The body's natural defenses work better after "keyhole" gut surgery than after open surgery, a new study shows.
Thanks to new surgical tools, doctors now can perform many kinds of operations without having to make the large incisions typical of open surgery. These minimally invasive surgical techniques are often called keyhole surgery because they require only small cuts into the body.
In trained and experienced hands, these techniques sometimes work even better then older techniques. Why? One reason is that the less-invasive techniques keep the body from shutting down its own natural disease-fighting systems, find Matthias W. Wichmann, MD, and colleagues at Ludwig-Maximilians University, in Munich, Germany.
"Our findings ... help explain the reported lower rate of infectious complications in these patients," Wichmann and colleagues write in the July issue of the Archives of Surgery.
The researchers studied 70 patients with various diseases of the colon or rectum. Half underwent open surgery. The other half underwent keyhole surgery.
Patients who undergo surgery usually have a surge in inflammation -- a response to trauma that causes body tissues to redden and swell dangerously. There was less of this reaction in patients who underwent keyhole surgery.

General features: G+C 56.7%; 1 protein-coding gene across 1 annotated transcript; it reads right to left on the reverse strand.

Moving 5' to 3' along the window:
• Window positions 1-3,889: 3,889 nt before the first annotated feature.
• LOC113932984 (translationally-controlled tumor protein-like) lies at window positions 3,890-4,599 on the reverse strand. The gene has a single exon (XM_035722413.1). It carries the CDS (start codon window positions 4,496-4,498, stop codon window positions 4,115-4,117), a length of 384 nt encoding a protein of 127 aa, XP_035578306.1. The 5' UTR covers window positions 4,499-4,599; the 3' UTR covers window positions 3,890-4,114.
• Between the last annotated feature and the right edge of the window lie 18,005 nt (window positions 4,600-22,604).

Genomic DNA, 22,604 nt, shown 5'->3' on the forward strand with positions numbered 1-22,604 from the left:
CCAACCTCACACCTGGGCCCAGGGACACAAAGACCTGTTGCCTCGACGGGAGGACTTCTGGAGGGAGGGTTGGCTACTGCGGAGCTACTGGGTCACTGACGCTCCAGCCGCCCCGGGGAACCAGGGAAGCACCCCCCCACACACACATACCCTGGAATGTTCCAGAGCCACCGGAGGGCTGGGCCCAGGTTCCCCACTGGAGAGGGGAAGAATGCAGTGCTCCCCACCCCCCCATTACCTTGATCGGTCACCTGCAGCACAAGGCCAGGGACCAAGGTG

And that's not all. While the body's highly specialized, specific immune responses shut down after both kinds of surgery, the less-invasive surgery left the body's more general first-line immune defenses more intact.
"Post-operative immune dysfunction is important for patients ... because it influences the rate of infectious complications as well as the growth of disseminated tumor cells," Wichmann and colleagues write. "In patients with cancer, better preserved post-operative immunity could result in better long-term [cancer] results."
SOURCE: Wichmann, M.W. Archives of Surgery, July 2005; vol 140: pp 692-697.